In this sugary Captain Comics column on the Indiana Gazette, he says the following about Natasha Romanoff:
2. She was a honey trap
In recent press interviews, star Scarlett Johansson discussed how Romanova — going by “Natalie Rushman” — was just a sex object in her introduction in “Iron Man 2” (2010) before growing as a character. The 2010 Black Widow was so hypersexualized, said Salon.com’s Melanie McFarland, that she was “some version of a honey trap.”
That was how the character started in the comics, too.
When “Madame Natasha” was introduced in the “Iron Man” strip way back in 1964, she wasn’t just a version of a honey trap. She was sent from the Soviet Union to seduce Tony Stark, dressed to kill (literally) in a tight green evening gown, short black hair, opera gloves, a fur stole and, of course, a veil.
“What a beauty she is!” thinks the smitten Stark, who is fooled right up to the climax of the story, because he is a shallow horndog. She even weasels back on his arm in the very next issue, despite betraying him in the previous one.
Is there something wrong with Stan Lee creating her as such, even if during the 60s, as they didn’t always present their female characters as noticeably sexy as this article would confusingly have you believe? In their reprehensible mindsets, alas, this is. Interestingly enough, it also notes:
Black Widow and Daredevil are asked to join the Avengers in 1973. DD declines (he would join several decades later), but BW jumps at the chance.
If they’re referencing the past decade or so, the problem with DD joining the Avengers much too late is that it was at a time when terrible writers like Brian Bendis drove Marvel into the ground on an artistic level. The puff piece also brings up how, since the turn of the century, Natasha’s canon has been retconned at the expense of at least a few characters and elements:
8. She has a complicated past
A character who’s been around as long as Black Widow often ends up with more than one origin — if, for no other reason, to explain how they’ve been around for so long.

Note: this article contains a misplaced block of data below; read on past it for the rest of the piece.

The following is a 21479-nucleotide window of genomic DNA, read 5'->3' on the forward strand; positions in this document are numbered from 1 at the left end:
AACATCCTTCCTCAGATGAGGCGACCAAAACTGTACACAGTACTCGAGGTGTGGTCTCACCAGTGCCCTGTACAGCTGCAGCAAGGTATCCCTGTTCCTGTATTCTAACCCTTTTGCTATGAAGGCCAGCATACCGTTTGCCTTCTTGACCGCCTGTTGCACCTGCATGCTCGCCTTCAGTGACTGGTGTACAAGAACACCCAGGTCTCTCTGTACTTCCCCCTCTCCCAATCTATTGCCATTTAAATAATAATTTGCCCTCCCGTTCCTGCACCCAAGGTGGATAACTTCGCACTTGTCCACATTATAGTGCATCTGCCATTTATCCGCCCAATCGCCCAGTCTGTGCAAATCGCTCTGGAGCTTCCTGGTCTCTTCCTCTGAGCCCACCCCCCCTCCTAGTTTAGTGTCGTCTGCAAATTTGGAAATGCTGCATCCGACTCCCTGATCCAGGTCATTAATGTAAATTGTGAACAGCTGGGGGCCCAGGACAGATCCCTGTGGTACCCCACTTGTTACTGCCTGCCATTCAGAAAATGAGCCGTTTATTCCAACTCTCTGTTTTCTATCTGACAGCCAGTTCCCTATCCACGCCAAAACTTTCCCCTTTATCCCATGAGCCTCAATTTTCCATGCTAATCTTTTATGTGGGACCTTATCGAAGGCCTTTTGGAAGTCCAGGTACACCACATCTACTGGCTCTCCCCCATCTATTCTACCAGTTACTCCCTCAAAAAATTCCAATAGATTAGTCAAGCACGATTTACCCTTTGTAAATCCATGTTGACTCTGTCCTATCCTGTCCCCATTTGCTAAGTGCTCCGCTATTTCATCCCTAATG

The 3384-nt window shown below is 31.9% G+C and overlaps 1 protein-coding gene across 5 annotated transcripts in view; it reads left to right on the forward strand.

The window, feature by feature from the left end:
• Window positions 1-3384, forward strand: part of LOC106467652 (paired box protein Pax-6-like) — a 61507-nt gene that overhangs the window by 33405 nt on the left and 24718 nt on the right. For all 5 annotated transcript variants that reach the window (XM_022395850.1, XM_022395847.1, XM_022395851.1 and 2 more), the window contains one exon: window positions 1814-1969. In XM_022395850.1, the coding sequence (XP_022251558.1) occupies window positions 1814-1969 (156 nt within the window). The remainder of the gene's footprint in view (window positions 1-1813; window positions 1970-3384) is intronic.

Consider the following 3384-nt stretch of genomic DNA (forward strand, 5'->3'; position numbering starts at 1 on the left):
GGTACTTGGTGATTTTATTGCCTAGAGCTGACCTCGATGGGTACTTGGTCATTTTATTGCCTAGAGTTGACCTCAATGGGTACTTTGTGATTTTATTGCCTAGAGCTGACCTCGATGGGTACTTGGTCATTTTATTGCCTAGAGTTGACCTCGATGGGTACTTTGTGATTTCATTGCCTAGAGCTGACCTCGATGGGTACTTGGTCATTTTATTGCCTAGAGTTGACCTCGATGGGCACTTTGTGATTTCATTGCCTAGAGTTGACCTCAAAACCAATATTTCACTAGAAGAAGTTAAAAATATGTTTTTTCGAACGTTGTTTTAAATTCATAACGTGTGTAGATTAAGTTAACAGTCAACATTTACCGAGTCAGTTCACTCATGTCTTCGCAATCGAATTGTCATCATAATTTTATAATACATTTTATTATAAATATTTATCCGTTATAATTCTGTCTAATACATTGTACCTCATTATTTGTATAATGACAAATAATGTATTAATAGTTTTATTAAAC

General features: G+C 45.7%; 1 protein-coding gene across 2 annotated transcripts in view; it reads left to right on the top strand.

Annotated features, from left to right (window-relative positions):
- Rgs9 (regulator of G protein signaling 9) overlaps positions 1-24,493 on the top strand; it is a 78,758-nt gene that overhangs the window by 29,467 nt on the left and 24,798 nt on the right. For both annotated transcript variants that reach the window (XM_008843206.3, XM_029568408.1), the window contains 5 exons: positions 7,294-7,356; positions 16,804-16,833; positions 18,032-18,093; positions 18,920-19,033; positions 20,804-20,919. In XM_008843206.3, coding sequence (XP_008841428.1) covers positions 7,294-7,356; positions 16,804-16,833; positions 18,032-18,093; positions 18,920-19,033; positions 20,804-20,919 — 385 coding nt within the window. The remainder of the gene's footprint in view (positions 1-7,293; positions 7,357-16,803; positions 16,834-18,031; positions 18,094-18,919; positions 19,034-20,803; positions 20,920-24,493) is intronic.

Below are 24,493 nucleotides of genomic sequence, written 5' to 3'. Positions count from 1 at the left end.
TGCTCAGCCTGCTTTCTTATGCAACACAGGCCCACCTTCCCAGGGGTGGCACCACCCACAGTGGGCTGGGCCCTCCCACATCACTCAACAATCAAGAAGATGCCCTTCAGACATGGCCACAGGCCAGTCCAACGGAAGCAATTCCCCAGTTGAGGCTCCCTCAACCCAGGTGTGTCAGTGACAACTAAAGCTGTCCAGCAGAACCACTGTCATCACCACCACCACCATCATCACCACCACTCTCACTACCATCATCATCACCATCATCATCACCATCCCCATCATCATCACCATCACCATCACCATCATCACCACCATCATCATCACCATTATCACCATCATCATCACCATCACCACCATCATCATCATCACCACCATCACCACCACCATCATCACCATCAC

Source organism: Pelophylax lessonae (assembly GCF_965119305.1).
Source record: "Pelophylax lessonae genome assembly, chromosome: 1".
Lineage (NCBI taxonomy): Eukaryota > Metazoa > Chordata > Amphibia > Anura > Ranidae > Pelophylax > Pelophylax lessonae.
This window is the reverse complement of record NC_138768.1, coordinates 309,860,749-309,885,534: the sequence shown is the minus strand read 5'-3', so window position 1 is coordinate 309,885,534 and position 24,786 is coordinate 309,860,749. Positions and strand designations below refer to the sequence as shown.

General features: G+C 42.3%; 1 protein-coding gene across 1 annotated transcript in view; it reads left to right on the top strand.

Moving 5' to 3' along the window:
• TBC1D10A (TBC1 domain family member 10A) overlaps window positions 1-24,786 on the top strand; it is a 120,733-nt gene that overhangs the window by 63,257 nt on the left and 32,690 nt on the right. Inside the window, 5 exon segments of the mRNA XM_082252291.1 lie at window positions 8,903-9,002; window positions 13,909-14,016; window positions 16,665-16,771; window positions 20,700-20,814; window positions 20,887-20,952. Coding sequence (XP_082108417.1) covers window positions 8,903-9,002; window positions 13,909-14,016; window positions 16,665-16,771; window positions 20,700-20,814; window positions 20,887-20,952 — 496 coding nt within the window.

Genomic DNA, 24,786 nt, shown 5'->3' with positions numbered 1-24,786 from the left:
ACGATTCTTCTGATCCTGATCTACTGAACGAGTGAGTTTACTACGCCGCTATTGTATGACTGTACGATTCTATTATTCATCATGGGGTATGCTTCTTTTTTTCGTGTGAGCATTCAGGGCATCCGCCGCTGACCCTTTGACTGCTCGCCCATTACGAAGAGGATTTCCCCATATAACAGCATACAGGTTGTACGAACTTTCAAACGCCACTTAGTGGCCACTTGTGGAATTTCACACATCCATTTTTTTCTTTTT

The first we heard of Natalia’s past, she was a ballerina with the Bolshoi whose husband, Alexei Shostakov, was a Russian test pilot whose death she was trying to honor by turning spy. Turns out that wasn’t true.
In 1972, a new origin established that baby Nat’s dying mother threw her out of the window of a burning building in 1942 Stalingrad, into the arms of a soldier named Ivan Petrovitch, who raised her as a spy. Turns out that wasn’t true, either.
Starting in the late ‘90s, various miniseries revealed that she was raised in the Red Room, which used drugs and psycho-conditioning to implant a couple of fake backgrounds (thus explaining the earlier origins). She also received pheromonal inhibitors (like in the movie), performance-enhancing drugs and some sort of treatment that has allowed her to stay young and gorgeous for umpty-ump years.
Umm, I think it was more around 2004 when this was “revealed”, which here evidently takes the place of “retconned”. So don’t say it “wasn’t true”, because even the earlier renditions co-starring Ivan weren’t “true”, since both are fictional characters, and one paid the price for political correctness, much like the recent retconning of Scarlet Witch and Quicksilver’s mutancy and fathering by Magneto.
And finally, in an addition of insult to injury, the following is noted:
10. She died
Romanova died in the 2017 “Secret Empire” story, an event too long and tedious to get into here. But of course she got better.
After “Secret Empire” ended, the Widow was cloned, with all of her memories (somehow) downloaded into her (new) brain. So it’s like she never died.
So could the currently dead Black Widow of the movies return the same way? I don’t know … but you can bet Marvel Studios mastermind Kevin Feige has read that story.
I’m sure the only stories he’s read are the newest, most PC, and most cynical of all. Secret Empire was the story turning Captain America into a Hydra-Nazi, yet the article remains very non-committal about it, making no effort to point out what a bad story it truly was, nor why following such a terrible storyline in the movies would be a mistake. Assuming of course, there’ll be any more Black Widow movies, which might not happen if the current one isn’t faring well enough at the box office. Natasha Romanova deserves far better than what’s been written in the past two decades.
Originally published here.